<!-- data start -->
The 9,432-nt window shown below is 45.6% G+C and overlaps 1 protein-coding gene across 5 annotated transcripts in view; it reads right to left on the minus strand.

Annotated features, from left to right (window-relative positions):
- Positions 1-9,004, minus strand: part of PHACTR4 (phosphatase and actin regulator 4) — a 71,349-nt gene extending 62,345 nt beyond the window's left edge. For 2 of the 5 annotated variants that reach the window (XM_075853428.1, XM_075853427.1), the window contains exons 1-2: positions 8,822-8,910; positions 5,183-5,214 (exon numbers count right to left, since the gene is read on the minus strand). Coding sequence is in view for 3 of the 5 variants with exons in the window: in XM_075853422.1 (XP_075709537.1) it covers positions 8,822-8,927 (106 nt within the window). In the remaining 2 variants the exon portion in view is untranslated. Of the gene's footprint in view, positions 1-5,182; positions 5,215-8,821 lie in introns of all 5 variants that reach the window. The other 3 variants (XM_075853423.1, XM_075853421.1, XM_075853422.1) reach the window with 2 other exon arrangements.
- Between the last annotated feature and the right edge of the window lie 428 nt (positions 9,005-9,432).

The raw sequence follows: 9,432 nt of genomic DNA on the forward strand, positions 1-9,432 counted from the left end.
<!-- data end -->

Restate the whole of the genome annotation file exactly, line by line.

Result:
The 9,432-nt window shown below is 45.6% G+C and overlaps 1 protein-coding gene across 5 annotated transcripts in view; it reads right to left on the minus strand.

Annotated features, from left to right (window-relative positions):
- Positions 1-9,004, minus strand: part of PHACTR4 (phosphatase and actin regulator 4) — a 71,349-nt gene extending 62,345 nt beyond the window's left edge. For 2 of the 5 annotated variants that reach the window (XM_075853428.1, XM_075853427.1), the window contains exons 1-2: positions 8,822-8,910; positions 5,183-5,214 (exon numbers count right to left, since the gene is read on the minus strand). Coding sequence is in view for 3 of the 5 variants with exons in the window: in XM_075853422.1 (XP_075709537.1) it covers positions 8,822-8,927 (106 nt within the window). In the remaining 2 variants the exon portion in view is untranslated. Of the gene's footprint in view, positions 1-5,182; positions 5,215-8,821 lie in introns of all 5 variants that reach the window. The other 3 variants (XM_075853423.1, XM_075853421.1, XM_075853422.1) reach the window with 2 other exon arrangements.
- Between the last annotated feature and the right edge of the window lie 428 nt (positions 9,005-9,432).

The raw sequence follows: 9,432 nt of genomic DNA on the forward strand, positions 1-9,432 counted from the left end.